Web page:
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Opinion: Eight simple actions that individuals can take to save insects from global declines
Wednesday, 2021/01/13 | 08:24:08

Akito Y. Kawahara,  Lawrence E. Reeves,  Jesse R. Barber, and Scott H. Black

PNAS January 12, 2021 118 (2) e2002547117

 

Insects constitute the vast majority of known animal species and are ubiquitous across terrestrial ecosystems, playing key ecological roles. As prey, they are critical to the survival of countless other species, including the majority of bats, birds, and freshwater fishes. As herbivores, predators, and parasites, they are major determinants of the distribution and abundance of innumerable plants and animals. The majority of flowering plants, the dominant component of most terrestrial ecosystems, depend on insects for pollination and hence reproduction. As consumers of waste products, insects are essential to the recycling of nutrients. Humans and their agriculture rely heavily on such “ecosystem services” provided by insects, which together have at least an annual value of ∼$70 billion (2020 valuation) in the United States. Insects also provide humans with honey, silk, wax, dyes, and, in many cultures, food. Insects have become essential subjects in medical and basic biological research. Furthermore, insects are one of the most easily accessible forms of wildlife, with a diversity of morphology, life history, and behavior that seems ready-made for inspiring appreciation of nature and its conservation.

 

We propose eight simple action items by individuals that can create insect-friendly environments and raise public awareness. Preservation and restoration of habitats that support insect diversity, as well as wildlife more broadly, is a critical element in ensuring their conservation. Any or all of our proposed actions can be adopted to slow insect declines. We encourage people to start by picking one of the eight action items discussed above, before adding others. Simple measures, such as being able to recite the 5Ps will help to educate the public about the benefits that insects provide.

 

See: https://www.pnas.org/content/118/2/e2002547117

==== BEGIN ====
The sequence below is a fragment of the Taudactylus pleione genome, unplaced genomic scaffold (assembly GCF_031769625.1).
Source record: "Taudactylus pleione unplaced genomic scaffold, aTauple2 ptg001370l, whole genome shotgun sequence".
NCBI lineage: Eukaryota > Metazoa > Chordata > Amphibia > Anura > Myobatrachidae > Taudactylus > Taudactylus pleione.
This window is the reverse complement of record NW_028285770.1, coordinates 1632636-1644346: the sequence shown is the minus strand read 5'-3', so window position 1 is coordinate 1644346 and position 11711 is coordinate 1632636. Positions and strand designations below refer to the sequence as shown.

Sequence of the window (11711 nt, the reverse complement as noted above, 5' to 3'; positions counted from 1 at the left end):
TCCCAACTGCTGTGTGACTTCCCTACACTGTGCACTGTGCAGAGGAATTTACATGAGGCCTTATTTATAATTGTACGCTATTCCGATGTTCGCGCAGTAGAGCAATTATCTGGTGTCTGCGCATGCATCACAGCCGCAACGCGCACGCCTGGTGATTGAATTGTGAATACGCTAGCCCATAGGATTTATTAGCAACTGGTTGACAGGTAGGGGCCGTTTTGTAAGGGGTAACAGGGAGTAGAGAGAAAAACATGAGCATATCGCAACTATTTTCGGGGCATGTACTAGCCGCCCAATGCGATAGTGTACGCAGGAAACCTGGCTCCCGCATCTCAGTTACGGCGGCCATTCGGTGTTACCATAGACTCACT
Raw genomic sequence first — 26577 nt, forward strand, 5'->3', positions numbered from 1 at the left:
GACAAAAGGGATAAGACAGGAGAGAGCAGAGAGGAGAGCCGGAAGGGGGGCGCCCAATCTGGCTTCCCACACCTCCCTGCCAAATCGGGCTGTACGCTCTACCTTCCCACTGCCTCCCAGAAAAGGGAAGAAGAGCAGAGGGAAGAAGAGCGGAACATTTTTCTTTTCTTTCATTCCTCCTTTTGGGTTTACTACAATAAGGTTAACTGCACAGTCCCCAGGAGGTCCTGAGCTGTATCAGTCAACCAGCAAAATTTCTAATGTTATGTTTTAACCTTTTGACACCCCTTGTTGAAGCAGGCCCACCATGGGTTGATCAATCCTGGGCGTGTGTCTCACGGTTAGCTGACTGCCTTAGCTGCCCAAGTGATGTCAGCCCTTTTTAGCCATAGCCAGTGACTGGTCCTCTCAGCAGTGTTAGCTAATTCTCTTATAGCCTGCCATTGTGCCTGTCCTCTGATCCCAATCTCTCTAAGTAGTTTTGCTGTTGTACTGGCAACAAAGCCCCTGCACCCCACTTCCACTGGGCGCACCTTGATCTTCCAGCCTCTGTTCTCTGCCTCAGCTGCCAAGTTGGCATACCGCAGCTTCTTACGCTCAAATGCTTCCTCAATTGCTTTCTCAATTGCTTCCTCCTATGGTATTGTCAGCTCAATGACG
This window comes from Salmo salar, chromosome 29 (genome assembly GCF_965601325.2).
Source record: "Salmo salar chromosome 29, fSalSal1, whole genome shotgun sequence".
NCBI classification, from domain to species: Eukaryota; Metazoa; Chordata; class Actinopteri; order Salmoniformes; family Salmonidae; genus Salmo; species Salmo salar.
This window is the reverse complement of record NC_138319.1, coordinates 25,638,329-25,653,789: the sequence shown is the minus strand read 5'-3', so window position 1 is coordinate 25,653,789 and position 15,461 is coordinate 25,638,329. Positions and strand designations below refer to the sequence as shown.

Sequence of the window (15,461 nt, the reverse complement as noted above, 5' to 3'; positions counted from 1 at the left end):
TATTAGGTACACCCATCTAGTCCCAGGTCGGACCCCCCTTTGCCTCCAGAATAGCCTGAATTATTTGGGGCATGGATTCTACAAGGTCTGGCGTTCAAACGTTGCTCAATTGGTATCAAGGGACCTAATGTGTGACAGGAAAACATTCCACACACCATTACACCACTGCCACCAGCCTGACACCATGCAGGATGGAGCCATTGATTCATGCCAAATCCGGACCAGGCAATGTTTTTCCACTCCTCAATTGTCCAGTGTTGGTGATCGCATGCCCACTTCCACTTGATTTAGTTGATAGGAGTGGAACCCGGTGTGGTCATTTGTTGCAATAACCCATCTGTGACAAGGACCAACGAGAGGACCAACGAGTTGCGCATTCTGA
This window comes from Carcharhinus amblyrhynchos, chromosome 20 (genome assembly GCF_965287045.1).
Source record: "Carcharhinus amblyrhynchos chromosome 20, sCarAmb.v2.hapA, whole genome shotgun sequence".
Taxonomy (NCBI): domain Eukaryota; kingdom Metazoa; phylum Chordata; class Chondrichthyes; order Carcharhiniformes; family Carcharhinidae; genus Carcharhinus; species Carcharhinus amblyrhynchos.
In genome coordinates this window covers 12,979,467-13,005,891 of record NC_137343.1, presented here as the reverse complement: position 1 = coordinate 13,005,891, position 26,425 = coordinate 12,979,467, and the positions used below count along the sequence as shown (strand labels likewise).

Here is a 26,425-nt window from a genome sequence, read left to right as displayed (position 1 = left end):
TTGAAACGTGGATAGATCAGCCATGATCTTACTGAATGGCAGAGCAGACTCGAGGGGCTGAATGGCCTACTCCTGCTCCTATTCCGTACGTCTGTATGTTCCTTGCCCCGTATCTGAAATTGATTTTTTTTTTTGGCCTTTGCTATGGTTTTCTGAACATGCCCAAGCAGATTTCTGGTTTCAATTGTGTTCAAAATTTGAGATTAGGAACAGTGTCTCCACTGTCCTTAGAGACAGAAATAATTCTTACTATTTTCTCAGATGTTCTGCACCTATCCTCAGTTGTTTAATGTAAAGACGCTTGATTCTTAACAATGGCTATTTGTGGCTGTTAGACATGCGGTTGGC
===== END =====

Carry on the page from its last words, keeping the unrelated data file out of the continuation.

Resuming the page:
Figure 1: Examples of insects that are beneficial to humans (AJ), and examples of amazing things that insects do (KT). A, Pollinator: Honey bee (Apis mellifera). B, Bumble bee (Bombus sp.). C, Decomposer: Dung beetle (Scarabaeidae: Scarabaeinae). D, Biocontrol: Ladybird beetle (Harmonia sp.). E, Ecosystem service: Ants (Formicidae). F, Silk production: Silk moth (Bombyx mori). G, Research: Fruit fly (Drosophila melanogaster). H, Vaccine development, including coronavirus: Alfalfa looper moth (Autographa californica). I, Dye production: Cochineal scale insect (Dactylopius coccus). J, Environmental assessment: Stonefly (Plecoptera). K, Visual systems: Dragonflies (e.g., Neurothemis sp.) have near 360° vision. L, Visual defense: Hawkmoth caterpillars (Hemeroplanes triptolemus) scare predators by flipping over and resembling a snake. M, Immunity and symbiosis: Parasitic wasps (e.g., Aleiodes indiscretus) subdue their host with a virus. N, Acoustic defense: Tiger moths (Bertholdia trigona) use ultrasound to jam bat sonar. O, Biomechanics: Water striders (e.g., Gerridae) walk on water. P, Agriculture: Leaf cutter ants (Atta sp.) farm fungi. Q, Chemical defense: Bombardier beetles (Brachinus sp.) blast boiling benzoquinones at predators. R, Migration: Monarch butterflies (Danaus plexippus) migrate thousands of kilometers. S, Longevity: Periodical cicadas (e.g., Magicicada septemdecim) live for nearly two decades. T, Visual mimicry and luring: Firefly (Photinus pyralis) females mimic other firefly light flash signals to lure mate-seeking males and consume them alive. See SI Appendix for further information about each insect. Image credits: Fig. 1A: Michael J. Raupp (photographer); Fig. 1B: Flickr/James Johnstone, licensed under CC BY 2.0; Fig. 1C: L.E.R.; Fig. 1D: Flickr/John Spooner, licensed under CC BY-NC 2.0; Fig. 1E: iNaturalist/Jakob Fahr, licensed under CC BY-NC 4.0; Fig. 1F: L.E.R.; Fig. 1G: iNaturalist/alexis_orion, licensed under CC BY 4.0; Fig. 1H: iNaturalist/Anita Sprungk, licensed under CC BY-NC 4.0; Fig. 1I: Wikimedia Commons/Peggy Greb, licensed under CC BY 3.0; Fig. 1J: Flickr/USFWS Mountain-Prairie, licensed under CC BY 2.0; Fig. 1K: L.E.R.; Fig. 1L: André Victor Lucci Frietas (photographer); Fig. 1M: Wikimedia Commons/USDA; Fig. 1N: Aaron J. Corcoran (photographer); Fig. 1O: Flickr/Brad Smith, licensed under CC BY-NC 2.0; Fig. 1P: L.E.R.; Fig. 1Q: Flickr/Katja Schulz, licensed under CC BY 2.0; Fig. 1R: Jeffrey Gage (photographer); Fig. 1S: Michael J. Raupp (photographer); and Fig. 1T: Flickr/James Jordan, licensed under CC BY-ND 2.0.

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